Few things are more beautiful than a PDF icon. Perfect: I know I can download this article.
But, what about when there's no PDF icon? Does that mean the ACU library doesn't have it?
Here's an example of another article we have access to that is only a few clicks away:
No PDF link in sight. But what happens if we click the "View this record from ScienceDirect" link? (Also works for links for other publishers.)
We get to the publisher's website, where we do get the PDF icon, and we can download the article from here.
ACU's OneSearch function pulls in records from different publishers who integrate into the system in different ways, so keep an eye out for publisher links, because you could be closer than you think to accessing that perfect article.
No publisher link? Try Journal Finder.
When you click that Journal Finder link, our system searches through ACU's online databases and subscriptions to find a match.
It may come up with more than one record, so look at the dates that the full text begins and ends to see if the article you want falls within library's electronic holdings. In the case of the above picture, the red circle shows a clickable link. That link will take you to where you can download a PDF of the article (like with Science Direct above). Otherwise, you would click on the source (like SAGE Premier Collection or Taylor & Francis) and look for the year, volume, and issue to find the article.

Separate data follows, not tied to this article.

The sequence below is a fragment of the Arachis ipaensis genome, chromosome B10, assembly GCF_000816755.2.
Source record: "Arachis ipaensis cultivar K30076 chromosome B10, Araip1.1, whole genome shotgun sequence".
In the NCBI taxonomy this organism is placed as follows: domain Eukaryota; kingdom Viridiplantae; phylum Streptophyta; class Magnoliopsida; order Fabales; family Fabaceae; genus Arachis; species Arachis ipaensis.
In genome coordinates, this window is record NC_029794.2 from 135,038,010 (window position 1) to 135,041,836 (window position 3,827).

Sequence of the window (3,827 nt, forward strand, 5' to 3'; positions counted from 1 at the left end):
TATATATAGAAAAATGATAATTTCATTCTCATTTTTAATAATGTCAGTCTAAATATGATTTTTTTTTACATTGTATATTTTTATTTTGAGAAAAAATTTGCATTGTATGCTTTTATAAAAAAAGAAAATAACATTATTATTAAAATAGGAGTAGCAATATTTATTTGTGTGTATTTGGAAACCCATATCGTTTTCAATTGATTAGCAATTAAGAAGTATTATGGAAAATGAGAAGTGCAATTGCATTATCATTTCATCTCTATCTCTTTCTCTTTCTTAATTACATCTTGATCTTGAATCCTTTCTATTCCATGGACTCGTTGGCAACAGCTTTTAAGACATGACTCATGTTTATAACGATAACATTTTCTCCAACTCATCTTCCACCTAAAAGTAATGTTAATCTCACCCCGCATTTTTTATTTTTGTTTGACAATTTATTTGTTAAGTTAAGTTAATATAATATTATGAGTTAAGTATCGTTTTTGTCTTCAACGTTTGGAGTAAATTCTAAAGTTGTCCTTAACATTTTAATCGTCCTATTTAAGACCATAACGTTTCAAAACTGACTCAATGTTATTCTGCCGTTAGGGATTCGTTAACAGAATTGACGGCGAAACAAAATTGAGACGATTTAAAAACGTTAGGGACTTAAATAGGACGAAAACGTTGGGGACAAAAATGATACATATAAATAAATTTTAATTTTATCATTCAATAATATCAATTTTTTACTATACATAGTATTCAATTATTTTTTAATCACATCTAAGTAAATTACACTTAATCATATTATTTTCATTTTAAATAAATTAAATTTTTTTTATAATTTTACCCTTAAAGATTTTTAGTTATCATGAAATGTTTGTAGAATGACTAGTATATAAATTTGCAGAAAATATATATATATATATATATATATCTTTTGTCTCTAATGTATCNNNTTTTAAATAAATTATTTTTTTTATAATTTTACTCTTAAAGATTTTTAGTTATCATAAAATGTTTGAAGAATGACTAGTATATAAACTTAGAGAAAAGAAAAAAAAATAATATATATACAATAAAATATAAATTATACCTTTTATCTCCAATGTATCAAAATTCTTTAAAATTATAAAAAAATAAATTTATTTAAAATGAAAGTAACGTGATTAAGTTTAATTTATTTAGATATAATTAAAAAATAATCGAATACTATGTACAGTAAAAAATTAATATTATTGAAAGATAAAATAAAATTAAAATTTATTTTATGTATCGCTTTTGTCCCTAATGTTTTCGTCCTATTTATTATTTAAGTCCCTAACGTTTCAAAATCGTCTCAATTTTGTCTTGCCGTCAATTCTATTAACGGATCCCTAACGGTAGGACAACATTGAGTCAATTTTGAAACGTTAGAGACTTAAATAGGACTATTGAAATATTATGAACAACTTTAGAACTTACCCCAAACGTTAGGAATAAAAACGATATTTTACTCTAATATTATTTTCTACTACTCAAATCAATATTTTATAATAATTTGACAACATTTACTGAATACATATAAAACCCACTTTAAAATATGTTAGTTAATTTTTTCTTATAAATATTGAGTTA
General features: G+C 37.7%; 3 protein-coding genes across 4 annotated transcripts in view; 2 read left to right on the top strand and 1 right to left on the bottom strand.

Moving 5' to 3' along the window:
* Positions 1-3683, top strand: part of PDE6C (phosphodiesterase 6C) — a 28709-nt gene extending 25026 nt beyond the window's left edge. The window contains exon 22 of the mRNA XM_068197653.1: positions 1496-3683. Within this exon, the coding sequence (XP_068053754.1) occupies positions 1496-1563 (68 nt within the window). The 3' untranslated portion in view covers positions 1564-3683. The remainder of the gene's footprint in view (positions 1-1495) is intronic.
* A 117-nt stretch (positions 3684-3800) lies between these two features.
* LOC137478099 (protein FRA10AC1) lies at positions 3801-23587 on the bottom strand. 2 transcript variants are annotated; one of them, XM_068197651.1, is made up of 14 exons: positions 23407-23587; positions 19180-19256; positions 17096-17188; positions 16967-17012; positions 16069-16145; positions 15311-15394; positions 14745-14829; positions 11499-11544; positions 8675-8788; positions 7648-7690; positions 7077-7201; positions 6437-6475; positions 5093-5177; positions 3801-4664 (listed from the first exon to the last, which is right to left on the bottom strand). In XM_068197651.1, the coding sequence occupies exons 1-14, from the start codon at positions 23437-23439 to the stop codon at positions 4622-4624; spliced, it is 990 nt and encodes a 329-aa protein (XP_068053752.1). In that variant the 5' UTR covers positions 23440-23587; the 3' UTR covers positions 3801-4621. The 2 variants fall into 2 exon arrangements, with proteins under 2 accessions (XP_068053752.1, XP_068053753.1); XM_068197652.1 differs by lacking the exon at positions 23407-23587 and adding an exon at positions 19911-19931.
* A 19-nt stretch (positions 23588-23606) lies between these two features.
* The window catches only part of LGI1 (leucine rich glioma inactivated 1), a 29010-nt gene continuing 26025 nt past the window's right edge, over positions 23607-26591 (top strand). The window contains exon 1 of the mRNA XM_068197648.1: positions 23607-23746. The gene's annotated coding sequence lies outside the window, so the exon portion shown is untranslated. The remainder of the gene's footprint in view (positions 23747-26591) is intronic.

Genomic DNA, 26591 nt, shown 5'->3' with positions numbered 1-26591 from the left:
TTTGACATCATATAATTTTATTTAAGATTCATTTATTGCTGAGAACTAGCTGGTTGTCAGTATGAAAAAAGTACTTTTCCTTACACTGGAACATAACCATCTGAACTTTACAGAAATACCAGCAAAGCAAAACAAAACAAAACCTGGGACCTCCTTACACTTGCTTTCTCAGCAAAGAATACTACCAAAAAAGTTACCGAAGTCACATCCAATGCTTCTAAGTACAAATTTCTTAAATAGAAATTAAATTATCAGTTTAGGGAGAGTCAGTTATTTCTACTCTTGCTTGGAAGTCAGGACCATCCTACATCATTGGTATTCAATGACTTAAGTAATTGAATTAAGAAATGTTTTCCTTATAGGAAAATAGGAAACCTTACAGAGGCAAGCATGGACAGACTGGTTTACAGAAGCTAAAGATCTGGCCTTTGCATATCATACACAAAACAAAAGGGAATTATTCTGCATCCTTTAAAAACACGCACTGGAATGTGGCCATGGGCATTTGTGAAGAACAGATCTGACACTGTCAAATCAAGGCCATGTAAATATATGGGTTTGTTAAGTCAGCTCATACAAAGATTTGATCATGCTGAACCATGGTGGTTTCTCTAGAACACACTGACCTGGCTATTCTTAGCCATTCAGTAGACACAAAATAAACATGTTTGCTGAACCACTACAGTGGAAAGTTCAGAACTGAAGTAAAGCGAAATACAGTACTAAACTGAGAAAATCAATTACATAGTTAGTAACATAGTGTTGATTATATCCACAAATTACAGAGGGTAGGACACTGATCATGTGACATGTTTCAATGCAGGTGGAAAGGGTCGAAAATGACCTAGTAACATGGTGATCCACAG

If you have trouble, run into a "paywall," or find yourself on a confusing publisher's website, ask a research librarian for help.
The most accurate way to find out if ACU owns something electronically is to go straight to Journal Finder:
Search by the journal title or the ISSN (an eight-digit number unique to a journal; make sure to include a hyphen between the fourth and fifth number: 0123-X000). Look at the dates to see what years ACU has electronic access to.
Sometimes we really don't have access to an article*. If it's something you need, and you have time to wait, then it is appropriate to submit an ILL request
We'll try to borrow the article from another library, and once we've obtained it, you'll get an email with a link where you can download the PDF document.
*(Before submitting an Interlibrary Loan request, please make sure to search the journal in Journalfinder by both ISSN and Journal Title. Remember to check all available links, not just the first one, before you submit an ILL Request.)
These are the resources discussed on this tutorial:
Believe it or not, there are still some journals in paper! Check the ACU library catalog to see if we have print volumes of a journal.
If you're on campus, you can use the free public scanner in the Learning Commons to scan articles and email articles to yourself. If you're an online student, check out our services for distance learning.